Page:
You need a bigger pin. Red Cross (& I) use a 16 gauge. It'll be easiest to do it in the crook of the elbow just like when you donate or get blood drawn for other reasons. I use an IV kit that I cut the drip chamber off of. Find bass's threads & he has a part number for tubing that fits into the needle hub. Measure out 500mL of water into some sort of bottle, mark the bottle, dump the water. One end of tubing into the bottle, other in the needle. Tourniquet the arm & then go into the vein at a shallow angle. It's actually really easy.

Won't be hard to stop. When I did this last week, my blood clotted up in the needle or the tubing (or I ****ed up & moved it too much, but I doubt it)...didn't get out nearly as much as I had planned.

Check out that youtube video. And see my warning above.
 
Last edited:
IronCore

IronCore

Bigger Than MAYO - VIP
Sep 9, 2010
4,321
1,535
#28
Now that we have a well established theory on reducing RBC... has anyone done this and had it retested?
 
Mike_RN

Mike_RN

Senior Moderators
Staff Member
Aug 13, 2013
1,966
1,535
#29
***Just for the record*** I start a few dozen peripheral IVs each week and have for over 8yrs.

Not quite so primitive but I have put an 18g IV in my AC (big veins at elbow) and pulled off 360ml (equal to one unit) in a large Toomey syringe (60ml). Much of these supplies can be purchased at MedSupply.coms online without a license etc. If you try to drip off 360ml it'll clot off before you can finish. The Toomey allows you to pull off (gently) a unit of blood without much effort. It is definitely effective as I have dropped my counts within range the night before lab draws when I couldn't donate in time. If you can give the shit to the Red Cross, do Double Reds once a month and you'll be golden. If all else fails you can pull off your own but clean hands, proper site prep and some experience with phlebotomy is a must.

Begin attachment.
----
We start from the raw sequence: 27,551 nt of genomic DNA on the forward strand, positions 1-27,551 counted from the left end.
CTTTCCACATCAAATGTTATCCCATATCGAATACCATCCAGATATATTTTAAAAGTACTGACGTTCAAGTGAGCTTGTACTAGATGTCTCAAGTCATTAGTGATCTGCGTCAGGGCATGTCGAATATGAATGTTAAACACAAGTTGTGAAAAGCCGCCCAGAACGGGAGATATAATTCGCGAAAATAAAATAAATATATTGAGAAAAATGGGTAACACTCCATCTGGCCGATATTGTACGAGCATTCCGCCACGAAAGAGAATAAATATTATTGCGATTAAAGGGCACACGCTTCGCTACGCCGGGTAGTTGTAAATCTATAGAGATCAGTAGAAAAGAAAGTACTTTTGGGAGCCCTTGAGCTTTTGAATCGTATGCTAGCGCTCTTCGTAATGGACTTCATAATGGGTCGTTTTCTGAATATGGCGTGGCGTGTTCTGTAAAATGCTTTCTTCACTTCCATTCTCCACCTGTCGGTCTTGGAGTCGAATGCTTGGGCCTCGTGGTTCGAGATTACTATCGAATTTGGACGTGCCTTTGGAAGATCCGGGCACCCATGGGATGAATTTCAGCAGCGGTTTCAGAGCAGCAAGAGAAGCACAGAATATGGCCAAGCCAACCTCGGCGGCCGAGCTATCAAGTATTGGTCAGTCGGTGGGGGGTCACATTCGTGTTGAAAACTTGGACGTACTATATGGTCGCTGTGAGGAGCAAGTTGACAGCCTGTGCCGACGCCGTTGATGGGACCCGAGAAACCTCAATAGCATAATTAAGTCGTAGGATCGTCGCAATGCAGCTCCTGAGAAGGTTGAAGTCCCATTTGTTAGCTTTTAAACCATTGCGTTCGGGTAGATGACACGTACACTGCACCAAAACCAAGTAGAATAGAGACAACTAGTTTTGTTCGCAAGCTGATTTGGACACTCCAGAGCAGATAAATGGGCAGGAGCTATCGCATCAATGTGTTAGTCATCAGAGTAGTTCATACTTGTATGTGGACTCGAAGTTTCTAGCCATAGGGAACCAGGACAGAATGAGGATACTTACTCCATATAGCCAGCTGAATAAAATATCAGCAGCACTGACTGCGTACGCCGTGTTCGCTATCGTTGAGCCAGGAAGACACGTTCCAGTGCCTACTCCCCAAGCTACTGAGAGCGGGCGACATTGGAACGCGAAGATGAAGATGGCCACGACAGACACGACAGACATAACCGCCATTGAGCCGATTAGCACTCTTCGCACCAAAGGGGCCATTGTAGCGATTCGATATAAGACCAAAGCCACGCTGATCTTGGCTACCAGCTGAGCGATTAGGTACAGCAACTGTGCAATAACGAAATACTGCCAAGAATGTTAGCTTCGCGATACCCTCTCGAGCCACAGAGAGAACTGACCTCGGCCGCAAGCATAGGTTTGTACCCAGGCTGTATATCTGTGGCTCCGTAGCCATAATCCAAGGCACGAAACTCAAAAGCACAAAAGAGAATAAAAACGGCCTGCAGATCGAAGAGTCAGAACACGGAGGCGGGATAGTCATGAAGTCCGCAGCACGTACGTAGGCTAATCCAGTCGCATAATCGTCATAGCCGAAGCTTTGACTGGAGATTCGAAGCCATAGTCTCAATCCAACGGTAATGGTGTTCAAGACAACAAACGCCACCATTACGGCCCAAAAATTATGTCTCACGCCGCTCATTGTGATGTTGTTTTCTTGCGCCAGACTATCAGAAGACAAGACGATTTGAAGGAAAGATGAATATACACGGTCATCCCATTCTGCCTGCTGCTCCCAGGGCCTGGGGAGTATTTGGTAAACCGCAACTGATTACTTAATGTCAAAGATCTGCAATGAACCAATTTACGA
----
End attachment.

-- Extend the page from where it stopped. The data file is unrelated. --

B

body_by_donuts

VIP Member
Jul 5, 2011
198
21
#30
Self draw without medical support sounds like a bad idea. Several years ago I tried to donate, I was a few minutes in and my BP dropped and I was out. I woke up to some fat girl pushing on my chest and another slapping me. I tried retuning for another shot and was refused.

All I'm saying guys, it only takes once. It's not worth the risk.
 
C

Cabo Jo

Thick n Wide VIP
Jun 26, 2011
948
238
#31
It took 1.5 years of donations every 8 weeks to get my count around 15=45 a number I'm very happy with, considering I started at 54.
 
N

Nerve

Member
May 11, 2015
21
9
#32
Self draw without medical support sounds like a bad idea. Several years ago I tried to donate, I was a few minutes in and my BP dropped and I was out. I woke up to some fat girl pushing on my chest and another slapping me. I tried retuning for another shot and was refused.

All I'm saying guys, it only takes once. It's not worth the risk.
Lmao, there's always some knucklehead who inappropriately starts CPR on someone who passes out.
 
Big_paul

Big_paul

MuscleHead
May 14, 2014
643
83
#33
Polycythemia here. Hematocrit was 57. I had 500ml of blood taken 6 weeks in a row to get it down to 45 and then about 500ml once a month. I was on a cycle though. when I went back to trt it wasnt as serious.

I think I will pass on eq although I love the stuff.